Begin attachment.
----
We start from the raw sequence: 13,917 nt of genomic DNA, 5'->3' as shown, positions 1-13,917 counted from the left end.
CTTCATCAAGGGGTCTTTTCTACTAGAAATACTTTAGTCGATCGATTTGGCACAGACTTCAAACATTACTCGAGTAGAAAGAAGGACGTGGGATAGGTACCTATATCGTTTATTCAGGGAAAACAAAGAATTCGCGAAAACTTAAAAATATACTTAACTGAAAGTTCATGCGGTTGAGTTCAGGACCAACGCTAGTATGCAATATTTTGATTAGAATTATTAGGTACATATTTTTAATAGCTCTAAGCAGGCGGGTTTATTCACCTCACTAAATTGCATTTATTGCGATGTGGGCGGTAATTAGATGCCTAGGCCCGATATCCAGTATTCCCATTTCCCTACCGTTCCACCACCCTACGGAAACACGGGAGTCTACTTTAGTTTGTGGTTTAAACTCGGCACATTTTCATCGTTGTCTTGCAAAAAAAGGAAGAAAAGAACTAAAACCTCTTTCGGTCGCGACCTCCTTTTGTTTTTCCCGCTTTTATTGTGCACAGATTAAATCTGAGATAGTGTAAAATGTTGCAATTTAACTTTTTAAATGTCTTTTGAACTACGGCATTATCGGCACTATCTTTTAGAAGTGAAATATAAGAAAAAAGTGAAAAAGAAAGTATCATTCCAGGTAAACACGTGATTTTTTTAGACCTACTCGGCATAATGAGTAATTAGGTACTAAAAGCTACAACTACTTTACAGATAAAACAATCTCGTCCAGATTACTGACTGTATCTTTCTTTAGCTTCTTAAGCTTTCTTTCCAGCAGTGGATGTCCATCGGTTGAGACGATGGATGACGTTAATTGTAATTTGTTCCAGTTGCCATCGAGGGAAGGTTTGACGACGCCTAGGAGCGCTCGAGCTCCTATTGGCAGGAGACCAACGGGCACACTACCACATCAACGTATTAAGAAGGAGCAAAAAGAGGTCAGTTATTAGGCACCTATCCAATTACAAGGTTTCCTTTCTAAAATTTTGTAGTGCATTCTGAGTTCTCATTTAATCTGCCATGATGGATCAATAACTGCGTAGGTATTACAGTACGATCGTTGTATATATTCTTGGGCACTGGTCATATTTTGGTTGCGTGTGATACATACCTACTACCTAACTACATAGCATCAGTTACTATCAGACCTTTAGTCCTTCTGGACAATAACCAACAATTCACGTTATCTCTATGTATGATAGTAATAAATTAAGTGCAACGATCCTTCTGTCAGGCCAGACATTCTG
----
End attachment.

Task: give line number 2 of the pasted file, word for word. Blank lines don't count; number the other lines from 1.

CTTCATCAAGGGGTCTTTTCTACTAGAAATACTTTAGTCGATCGATTTGGCACAGACTTCAAACATTACTCGAGTAGAAAGAAGGACGTGGGATAGGTACCTATATCGTTTATTCAGGGAAAACAAAGAATTCGCGAAAACTTAAAAATATACTTAACTGAAAGTTCATGCGGTTGAGTTCAGGACCAACGCTAGTATGCAATATTTTGATTAGAATTATTAGGTACATATTTTTAATAGCTCTAAGCAGGCGGGTTTATTCACCTCACTAAATTGCATTTATTGCGATGTGGGCGGTAATTAGATGCCTAGGCCCGATATCCAGTATTCCCATTTCCCTACCGTTCCACCACCCTACGGAAACACGGGAGTCTACTTTAGTTTGTGGTTTAAACTCGGCACATTTTCATCGTTGTCTTGCAAAAAAAGGAAGAAAAGAACTAAAACCTCTTTCGGTCGCGACCTCCTTTTGTTTTTCCCGCTTTTATTGTGCACAGATTAAATCTGAGATAGTGTAAAATGTTGCAATTTAACTTTTTAAATGTCTTTTGAACTACGGCATTATCGGCACTATCTTTTAGAAGTGAAATATAAGAAAAAAGTGAAAAAGAAAGTATCATTCCAGGTAAACACGTGATTTTTTTAGACCTACTCGGCATAATGAGTAATTAGGTACTAAAAGCTACAACTACTTTACAGATAAAACAATCTCGTCCAGATTACTGACTGTATCTTTCTTTAGCTTCTTAAGCTTTCTTTCCAGCAGTGGATGTCCATCGGTTGAGACGATGGATGACGTTAATTGTAATTTGTTCCAGTTGCCATCGAGGGAAGGTTTGACGACGCCTAGGAGCGCTCGAGCTCCTATTGGCAGGAGACCAACGGGCACACTACCACATCAACGTATTAAGAAGGAGCAAAAAGAGGTCAGTTATTAGGCACCTATCCAATTACAAGGTTTCCTTTCTAAAATTTTGTAGTGCATTCTGAGTTCTCATTTAATCTGCCATGATGGATCAATAACTGCGTAGGTATTACAGTACGATCGTTGTATATATTCTTGGGCACTGGTCATATTTTGGTTGCGTGTGATACATACCTACTACCTAACTACATAGCATCAGTTACTATCAGACCTTTAGTCCTTCTGGACAATAACCAACAATTCACGTTATCTCTATGTATGATAGTAATAAATTAAGTGCAACGATCCTTCTGTCAGGCCAGACATTCTG